Ford Performance and Michelin have announced a new partnership that will see the French rubber company provide the tires for all the Blue Oval's performance models, including the Fiesta ST, Focus ST, Focus RS, Shelby GT350 and GT350R, F-150 Raptor, and Ford GT.
Michelin will start pushing harder on its various budget tire lines in a bid to combat the amount of cheap rubber coming out of China, changing up its product mix so that more affordable offerings count for between 25 and 30 percent instead of the current 15-to-20-percent mix.
There were any number of things said at the Michelin Challenge Bibendum last week that could easily be taken as platitudes. In the opening address by the CEO of the Michelin Group, Jean-Dominique Senard, for example, we have this: the Challenge has "the goal of imagining and creating the mobility of the future." Does that even have a meaning?
Michelin has been showing off its idea of combining the wheel and tire into a single component as far back as 2005. Dubbed the Tweel, the novel design replaced standard pneumatic tires and metal wheels with deforming spokes around a hub. While uses of the Tweel are still limited, the tech is about to get a big upgrade in production with Michelin opening a dedicated factory to build them in Piedmont, SC, on November 20.
We don't often cover tires, but a new model from Michelin, Premier A/S with EverGrip, has us at least a little curious. That's because the French tiremaker claims they're not just new tires, but offer "truly revolutionary advancements in tire technology" that are "...able to break the traditional paradigm."
Michelin North America has issued a recall of 1.3 million of its LTX M/S tire, produced from January 2010 to June 2012 at its Nova Scotia plant, size LT225/75R16 115/112R LRE. A "tread/belt endurance" issue lead could to tread separation, tread loss or rapid air loss. Despite the massive number of tires recalled, the number of reported incidents appears to be small, with fewer than 200 US customers reported to have returned tires due to the issue, and Michelin says it has received 20 property da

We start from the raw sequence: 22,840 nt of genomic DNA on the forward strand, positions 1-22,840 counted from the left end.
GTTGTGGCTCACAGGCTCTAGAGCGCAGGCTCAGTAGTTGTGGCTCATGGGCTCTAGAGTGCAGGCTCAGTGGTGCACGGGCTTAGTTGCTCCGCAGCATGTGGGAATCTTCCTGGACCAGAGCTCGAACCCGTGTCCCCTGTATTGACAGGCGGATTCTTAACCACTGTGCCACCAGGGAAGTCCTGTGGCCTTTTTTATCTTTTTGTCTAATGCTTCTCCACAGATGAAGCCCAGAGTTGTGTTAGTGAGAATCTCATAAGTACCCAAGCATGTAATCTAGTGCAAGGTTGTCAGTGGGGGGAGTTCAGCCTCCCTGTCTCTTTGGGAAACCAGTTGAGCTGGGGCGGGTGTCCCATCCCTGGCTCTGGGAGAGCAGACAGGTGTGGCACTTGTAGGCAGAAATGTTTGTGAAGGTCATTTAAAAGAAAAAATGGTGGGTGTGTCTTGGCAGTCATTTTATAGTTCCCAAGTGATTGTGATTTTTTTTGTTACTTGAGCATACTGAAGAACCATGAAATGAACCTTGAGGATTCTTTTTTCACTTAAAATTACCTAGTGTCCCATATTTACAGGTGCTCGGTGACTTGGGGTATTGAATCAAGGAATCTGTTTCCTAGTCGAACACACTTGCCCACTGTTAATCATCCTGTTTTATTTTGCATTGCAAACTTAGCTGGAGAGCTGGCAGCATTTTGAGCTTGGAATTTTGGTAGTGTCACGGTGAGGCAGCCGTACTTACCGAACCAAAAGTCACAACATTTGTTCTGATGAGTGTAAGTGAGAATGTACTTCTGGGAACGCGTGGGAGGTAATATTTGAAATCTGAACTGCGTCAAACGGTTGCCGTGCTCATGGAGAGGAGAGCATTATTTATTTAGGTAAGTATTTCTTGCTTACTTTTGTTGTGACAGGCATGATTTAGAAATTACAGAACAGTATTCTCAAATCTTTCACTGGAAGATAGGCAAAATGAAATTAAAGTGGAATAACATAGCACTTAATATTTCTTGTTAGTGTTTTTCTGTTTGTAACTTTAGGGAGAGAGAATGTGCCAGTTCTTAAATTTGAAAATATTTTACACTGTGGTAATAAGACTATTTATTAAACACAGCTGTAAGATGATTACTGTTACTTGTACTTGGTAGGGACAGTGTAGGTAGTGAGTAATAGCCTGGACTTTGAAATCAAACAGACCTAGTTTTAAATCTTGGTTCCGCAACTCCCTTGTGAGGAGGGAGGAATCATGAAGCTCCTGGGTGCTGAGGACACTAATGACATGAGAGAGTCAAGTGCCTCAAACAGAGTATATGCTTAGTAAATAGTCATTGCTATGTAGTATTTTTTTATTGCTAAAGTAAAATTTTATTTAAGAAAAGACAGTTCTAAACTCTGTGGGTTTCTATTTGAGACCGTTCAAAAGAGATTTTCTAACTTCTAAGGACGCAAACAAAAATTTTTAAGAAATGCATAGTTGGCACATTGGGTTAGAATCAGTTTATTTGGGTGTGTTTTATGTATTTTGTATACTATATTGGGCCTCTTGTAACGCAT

Yellowstone National Park's most famous attraction is called "Old Faithful." Now, Michelin says its tires make their own claim to dependability inside the oldest national park in the US. Indeed, the tiremaker has donated more than 1,400 tires to the National Park Service since 2008, enough so that the NPS has saved around $300,000 in annual expenses for its 800-vehicle fleet.
Let's face it: finding new tires for older cars can be challenging if tire manufacturers have stopped carrying the right sizes (this writer went through Hell to find a set of 205/60-13s). But what about tires for low-volume supercars, which use sizes that often won't fit on high-volume production vehicles? The Porsche Carrera GT isn't that old and tires are still available in the correct sizes, but the German automaker has shown its support of keeping them on the road by working with Michelin to
A 39-year-old FIA World Electric Land Speed Record has fallen to a sleek, green electric machine called the Lola. Officially the Drayson B12 69/EV electric Le Mans Prototype, the 1000-kilogram (2,204-pound) race car hit a top speed of 204.185 miles per hour yesterday at RAF Elvington Airfield in Yorkshire, England. That's over 29 mph faster than the previous record of 175 mph that was set in 1974 by Battery Box General Electric.
Tires get overlooked in the headlines about fuel economy and CAFE standards, which is a little odd. After all, a car's tires are the only contact it has with the road, so more efficient rubber means more efficient use of fuel, and even tiny gains spread over the huge number of road-going vehicles can translate into remarkable overall gains.
During an event in Park City, Utah today, Hyundai Motor America President and CEO John Krafcik confirmed to Autoblog that the funky Veloster hatchback will be getting a new summer tire option. "We could do better in terms of tires [and] we had always planned to have a summer option," Krafcik told us.
Combine rising raw materials costs, reduced production capacity and manufacturing bottlenecks, and the result for the world of tires is this: not enough hoops to satisfy automaker demand. According to Automotive News, even before The Great Recession hit, a Bridgestone tire executive said that plant closures alone killed 71 million units of capacity in the U.S. New factories and factory expansions are on the way, but they won't run at full power until 2013.